To appreciate fully the changes and reforms that have occurred — and are still occurring — in the Soviet theatre since the ‘Gorbachev era’ began in 1985, some knowledge of its previous state, in particular the legacy of Stalinism, is essential. Under Stalin’s rule the innovative, avant-garde brilliance of the 1920s quickly faded into total extinction. Stalin’s method of controlling — or rather manipulating — the arts and sciences was to set up one person who represented his own views as his ‘dictator’ over each particular field, usually an elderly, respected but conservative figure, and the theatre was no exception. Because Stalin’s tastes were firmly middlebrow and Moscow Arts Theatre productions were his idea of what plays should be like, in 1934 Stanislavskii became Stalin’s appointed ‘dictator’ of theatrical art in the USSR. This had three main effects: first, the rapid disappearance of the Expressionist, non-realistic theatre of which the most brilliant exponent was Meierkhol’d, who was arrested in 1938 and imprisoned in a labour camp, where he died in 1940; second, the imposition of the Stanislavskii method as the only school of acting allowed throughout the USSR and of Moscow Arts Theatre naturalism as the obligatory style in all theatres, resulting in a uniformity and a stifling of all creative experiment that produced twenty years of what Soviet theatre veterans now recall with a shudder as ‘grey realism’.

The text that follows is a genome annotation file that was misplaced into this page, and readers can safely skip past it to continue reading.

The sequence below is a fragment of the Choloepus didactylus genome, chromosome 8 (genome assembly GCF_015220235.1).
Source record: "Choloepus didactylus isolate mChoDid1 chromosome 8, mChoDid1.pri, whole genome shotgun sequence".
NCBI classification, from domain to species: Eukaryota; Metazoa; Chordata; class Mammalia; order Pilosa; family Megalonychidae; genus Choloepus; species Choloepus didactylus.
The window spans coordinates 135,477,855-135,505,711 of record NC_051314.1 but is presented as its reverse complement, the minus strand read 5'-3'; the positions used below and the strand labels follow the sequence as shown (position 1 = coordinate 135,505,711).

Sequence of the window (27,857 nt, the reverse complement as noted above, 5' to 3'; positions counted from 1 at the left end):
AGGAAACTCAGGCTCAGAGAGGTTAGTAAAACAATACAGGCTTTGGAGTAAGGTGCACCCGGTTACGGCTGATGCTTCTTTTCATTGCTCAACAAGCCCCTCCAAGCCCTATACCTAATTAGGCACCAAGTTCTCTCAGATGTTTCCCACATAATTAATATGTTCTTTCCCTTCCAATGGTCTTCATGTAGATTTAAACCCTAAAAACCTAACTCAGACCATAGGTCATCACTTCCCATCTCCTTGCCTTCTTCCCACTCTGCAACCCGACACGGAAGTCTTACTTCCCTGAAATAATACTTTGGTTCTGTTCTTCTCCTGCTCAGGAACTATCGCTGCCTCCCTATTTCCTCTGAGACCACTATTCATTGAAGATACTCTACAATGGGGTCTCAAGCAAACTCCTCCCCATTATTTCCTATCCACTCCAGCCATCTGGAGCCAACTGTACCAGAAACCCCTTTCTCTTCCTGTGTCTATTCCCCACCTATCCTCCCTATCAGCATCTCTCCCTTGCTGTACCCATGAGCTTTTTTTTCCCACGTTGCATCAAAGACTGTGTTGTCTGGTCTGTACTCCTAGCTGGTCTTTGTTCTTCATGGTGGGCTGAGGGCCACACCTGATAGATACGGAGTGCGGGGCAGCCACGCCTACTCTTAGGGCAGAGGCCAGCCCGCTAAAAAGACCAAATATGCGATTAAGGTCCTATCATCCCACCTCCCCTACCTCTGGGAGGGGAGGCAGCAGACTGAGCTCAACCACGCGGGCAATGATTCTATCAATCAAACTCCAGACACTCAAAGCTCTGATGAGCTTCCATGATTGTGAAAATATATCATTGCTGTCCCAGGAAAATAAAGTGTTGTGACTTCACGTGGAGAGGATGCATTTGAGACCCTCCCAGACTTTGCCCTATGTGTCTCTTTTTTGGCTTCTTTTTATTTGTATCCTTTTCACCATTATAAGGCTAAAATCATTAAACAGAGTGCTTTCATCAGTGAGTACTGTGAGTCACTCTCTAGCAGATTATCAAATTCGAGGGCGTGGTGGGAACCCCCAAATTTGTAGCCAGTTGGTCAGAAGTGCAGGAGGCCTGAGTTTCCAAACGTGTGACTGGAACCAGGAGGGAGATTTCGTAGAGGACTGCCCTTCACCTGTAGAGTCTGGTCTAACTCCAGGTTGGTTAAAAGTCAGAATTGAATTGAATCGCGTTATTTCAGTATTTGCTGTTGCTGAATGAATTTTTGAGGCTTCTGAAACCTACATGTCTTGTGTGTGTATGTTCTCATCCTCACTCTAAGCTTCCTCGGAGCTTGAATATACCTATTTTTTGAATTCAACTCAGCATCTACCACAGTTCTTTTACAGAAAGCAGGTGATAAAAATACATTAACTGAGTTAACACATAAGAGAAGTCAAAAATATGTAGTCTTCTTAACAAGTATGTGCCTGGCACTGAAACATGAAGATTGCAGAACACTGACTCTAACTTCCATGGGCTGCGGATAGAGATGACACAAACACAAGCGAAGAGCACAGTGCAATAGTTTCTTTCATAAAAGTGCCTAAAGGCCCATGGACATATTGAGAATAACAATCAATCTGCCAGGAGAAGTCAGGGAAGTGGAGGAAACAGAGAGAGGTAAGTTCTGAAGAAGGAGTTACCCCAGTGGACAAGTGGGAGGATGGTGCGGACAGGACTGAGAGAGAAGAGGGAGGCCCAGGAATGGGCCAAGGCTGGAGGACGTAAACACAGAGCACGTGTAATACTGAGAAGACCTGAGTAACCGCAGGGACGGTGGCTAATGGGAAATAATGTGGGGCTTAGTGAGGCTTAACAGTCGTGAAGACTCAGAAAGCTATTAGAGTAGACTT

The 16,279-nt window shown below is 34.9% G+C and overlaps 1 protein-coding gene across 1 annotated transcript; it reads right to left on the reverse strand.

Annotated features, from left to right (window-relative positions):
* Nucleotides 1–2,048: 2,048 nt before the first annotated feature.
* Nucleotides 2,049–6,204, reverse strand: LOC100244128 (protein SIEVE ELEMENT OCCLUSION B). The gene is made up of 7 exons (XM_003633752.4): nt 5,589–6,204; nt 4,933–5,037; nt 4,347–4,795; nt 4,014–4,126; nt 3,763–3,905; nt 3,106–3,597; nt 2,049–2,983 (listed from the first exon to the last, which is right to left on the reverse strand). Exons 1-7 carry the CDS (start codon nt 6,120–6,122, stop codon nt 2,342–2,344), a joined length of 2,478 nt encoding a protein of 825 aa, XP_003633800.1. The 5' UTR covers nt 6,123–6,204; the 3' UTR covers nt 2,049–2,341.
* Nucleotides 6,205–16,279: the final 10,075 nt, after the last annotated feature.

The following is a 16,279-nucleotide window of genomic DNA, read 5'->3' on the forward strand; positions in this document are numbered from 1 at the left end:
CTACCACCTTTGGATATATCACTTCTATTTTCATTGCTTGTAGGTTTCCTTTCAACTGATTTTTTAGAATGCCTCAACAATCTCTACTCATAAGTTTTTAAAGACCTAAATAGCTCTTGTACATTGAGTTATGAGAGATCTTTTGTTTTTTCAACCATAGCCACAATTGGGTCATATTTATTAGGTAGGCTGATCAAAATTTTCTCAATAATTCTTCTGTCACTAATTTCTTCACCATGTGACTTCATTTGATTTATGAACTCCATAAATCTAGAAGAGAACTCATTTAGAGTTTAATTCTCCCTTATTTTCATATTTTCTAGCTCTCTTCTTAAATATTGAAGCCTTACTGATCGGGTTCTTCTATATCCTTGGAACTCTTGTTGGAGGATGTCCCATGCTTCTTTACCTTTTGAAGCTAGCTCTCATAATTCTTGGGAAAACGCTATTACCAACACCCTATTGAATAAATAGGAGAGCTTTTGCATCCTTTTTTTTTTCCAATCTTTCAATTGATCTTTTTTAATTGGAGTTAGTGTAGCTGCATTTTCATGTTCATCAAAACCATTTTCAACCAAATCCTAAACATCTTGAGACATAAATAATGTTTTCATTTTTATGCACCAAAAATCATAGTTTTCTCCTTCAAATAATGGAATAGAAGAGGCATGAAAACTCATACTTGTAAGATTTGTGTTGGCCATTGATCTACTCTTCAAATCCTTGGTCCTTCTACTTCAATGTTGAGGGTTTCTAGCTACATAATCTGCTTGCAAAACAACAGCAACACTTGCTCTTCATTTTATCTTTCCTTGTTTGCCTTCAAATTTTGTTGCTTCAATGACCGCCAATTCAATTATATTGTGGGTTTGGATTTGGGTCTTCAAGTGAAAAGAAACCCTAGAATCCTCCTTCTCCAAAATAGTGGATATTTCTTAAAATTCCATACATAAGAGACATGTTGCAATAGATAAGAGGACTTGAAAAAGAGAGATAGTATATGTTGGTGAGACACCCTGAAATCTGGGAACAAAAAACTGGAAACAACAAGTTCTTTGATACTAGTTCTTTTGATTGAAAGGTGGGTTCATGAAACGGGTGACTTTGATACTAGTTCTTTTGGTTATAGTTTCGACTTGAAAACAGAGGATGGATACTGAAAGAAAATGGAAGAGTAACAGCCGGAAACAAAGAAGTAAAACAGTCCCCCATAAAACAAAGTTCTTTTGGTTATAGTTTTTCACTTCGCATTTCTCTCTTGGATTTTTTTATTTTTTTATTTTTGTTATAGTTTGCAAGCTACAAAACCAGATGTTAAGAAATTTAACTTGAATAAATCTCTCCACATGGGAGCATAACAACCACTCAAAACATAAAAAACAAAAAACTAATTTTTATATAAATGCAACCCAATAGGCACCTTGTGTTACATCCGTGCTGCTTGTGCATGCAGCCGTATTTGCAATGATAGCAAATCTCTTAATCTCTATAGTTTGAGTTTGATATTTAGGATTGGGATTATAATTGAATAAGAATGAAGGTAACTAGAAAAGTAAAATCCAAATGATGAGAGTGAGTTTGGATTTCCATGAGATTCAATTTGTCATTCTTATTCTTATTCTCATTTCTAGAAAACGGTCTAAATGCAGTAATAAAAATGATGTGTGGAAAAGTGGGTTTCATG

Weitere Kapitel dieses Buchs durch Wischen aufrufen
- Soviet Theatre: Glasnost’ in Action — with Difficulty
- Palgrave Macmillan UK
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